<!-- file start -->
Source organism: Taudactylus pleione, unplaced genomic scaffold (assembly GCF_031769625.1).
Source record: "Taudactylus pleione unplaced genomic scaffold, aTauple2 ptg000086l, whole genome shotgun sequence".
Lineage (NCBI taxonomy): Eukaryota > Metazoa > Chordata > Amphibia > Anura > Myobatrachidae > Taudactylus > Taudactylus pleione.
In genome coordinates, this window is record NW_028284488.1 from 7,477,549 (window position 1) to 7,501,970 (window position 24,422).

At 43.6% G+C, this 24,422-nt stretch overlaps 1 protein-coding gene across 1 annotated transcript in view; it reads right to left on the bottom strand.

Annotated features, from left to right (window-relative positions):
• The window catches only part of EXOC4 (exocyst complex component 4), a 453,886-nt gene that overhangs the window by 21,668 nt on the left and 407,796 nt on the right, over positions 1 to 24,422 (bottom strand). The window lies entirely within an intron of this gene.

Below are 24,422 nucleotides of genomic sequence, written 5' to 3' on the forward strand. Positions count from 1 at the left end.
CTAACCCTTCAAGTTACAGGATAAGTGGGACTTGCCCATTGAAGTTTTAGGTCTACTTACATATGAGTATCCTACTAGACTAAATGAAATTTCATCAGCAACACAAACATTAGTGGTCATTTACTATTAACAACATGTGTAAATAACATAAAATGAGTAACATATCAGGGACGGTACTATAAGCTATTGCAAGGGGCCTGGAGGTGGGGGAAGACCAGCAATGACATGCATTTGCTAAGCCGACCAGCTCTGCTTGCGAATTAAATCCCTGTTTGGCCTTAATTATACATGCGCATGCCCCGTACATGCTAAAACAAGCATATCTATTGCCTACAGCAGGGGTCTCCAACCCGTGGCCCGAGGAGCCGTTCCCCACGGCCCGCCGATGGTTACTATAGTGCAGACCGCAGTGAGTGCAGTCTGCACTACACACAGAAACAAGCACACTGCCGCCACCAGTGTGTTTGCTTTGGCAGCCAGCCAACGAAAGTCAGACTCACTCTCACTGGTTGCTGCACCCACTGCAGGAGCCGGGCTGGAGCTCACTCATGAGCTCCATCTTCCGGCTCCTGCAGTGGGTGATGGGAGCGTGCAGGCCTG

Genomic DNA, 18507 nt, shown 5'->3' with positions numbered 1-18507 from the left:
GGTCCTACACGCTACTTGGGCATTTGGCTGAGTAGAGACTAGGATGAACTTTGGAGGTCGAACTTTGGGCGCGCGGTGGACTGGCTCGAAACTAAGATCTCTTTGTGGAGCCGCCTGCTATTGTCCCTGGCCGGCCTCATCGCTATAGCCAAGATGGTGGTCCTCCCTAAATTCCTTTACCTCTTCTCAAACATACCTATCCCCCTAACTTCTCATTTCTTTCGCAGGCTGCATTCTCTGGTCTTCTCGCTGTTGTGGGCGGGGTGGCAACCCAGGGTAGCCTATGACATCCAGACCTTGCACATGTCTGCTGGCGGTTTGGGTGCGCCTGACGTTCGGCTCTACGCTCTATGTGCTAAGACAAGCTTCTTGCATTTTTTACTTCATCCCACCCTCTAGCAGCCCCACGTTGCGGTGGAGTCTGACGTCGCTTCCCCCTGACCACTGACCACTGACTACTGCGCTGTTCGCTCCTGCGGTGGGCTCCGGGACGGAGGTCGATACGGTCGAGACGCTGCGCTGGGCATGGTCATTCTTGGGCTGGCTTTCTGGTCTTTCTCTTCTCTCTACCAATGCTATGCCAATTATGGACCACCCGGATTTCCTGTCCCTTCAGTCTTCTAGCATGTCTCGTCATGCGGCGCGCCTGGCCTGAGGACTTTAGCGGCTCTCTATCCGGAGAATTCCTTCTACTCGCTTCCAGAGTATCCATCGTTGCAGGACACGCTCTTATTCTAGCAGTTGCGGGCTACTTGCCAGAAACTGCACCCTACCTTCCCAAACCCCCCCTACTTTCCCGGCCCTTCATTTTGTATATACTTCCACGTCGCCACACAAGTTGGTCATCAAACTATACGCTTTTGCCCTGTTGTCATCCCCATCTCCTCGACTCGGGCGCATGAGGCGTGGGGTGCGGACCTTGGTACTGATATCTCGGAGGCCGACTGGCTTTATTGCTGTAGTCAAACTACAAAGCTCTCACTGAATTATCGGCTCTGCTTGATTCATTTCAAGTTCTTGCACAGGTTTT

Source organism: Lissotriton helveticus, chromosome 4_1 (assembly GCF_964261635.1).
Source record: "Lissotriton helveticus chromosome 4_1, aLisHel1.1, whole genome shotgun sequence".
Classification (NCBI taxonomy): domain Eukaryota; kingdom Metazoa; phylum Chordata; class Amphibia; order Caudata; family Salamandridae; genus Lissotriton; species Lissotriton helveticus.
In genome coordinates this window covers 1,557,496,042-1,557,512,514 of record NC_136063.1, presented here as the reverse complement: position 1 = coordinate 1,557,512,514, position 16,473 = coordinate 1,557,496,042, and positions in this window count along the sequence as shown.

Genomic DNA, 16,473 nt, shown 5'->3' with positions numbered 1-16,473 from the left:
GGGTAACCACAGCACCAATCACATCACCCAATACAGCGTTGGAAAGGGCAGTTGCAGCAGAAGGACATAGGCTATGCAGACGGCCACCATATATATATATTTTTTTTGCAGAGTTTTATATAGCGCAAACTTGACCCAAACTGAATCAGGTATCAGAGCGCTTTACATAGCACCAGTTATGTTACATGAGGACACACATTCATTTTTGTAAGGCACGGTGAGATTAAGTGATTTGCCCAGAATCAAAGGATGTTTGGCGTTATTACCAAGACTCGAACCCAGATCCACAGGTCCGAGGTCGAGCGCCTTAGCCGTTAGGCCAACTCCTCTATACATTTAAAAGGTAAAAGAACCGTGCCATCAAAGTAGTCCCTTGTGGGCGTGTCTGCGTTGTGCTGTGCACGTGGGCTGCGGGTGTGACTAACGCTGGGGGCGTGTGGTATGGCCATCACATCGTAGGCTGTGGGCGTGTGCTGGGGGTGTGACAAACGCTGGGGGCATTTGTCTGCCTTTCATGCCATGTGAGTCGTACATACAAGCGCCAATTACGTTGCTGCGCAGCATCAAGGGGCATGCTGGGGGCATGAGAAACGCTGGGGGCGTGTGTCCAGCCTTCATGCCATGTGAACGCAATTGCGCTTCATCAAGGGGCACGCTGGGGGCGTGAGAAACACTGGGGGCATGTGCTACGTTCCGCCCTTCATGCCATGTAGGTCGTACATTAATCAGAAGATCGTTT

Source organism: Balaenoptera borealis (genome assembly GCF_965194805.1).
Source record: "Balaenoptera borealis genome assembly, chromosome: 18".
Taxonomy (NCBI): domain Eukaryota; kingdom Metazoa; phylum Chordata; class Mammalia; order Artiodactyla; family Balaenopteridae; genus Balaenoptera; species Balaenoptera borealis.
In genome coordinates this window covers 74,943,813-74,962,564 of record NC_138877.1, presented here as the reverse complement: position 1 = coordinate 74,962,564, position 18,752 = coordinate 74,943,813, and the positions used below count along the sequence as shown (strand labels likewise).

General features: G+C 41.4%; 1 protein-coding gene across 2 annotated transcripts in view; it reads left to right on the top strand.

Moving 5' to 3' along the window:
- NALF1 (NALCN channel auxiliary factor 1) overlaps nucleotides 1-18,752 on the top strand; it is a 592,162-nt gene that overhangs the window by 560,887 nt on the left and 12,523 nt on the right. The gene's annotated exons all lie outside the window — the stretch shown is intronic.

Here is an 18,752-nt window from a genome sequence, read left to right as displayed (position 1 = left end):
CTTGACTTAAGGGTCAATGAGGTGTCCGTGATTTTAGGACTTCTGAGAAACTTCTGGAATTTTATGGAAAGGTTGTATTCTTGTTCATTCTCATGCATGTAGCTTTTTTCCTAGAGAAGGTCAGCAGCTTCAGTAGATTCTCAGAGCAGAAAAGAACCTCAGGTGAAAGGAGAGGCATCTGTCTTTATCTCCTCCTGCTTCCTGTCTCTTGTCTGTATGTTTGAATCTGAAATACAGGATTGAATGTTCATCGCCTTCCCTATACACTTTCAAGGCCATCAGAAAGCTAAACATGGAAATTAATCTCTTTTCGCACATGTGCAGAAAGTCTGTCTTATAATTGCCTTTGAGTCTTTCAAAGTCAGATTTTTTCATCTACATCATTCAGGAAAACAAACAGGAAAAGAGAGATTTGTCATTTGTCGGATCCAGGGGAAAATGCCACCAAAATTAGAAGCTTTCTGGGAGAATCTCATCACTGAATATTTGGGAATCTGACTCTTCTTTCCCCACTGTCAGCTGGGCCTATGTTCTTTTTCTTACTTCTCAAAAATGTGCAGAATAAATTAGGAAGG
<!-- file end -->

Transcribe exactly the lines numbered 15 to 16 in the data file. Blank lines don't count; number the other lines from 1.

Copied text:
In genome coordinates this window covers 1,557,496,042-1,557,512,514 of record NC_136063.1, presented here as the reverse complement: position 1 = coordinate 1,557,512,514, position 16,473 = coordinate 1,557,496,042, and positions in this window count along the sequence as shown.

Genomic DNA, 16,473 nt, shown 5'->3' with positions numbered 1-16,473 from the left: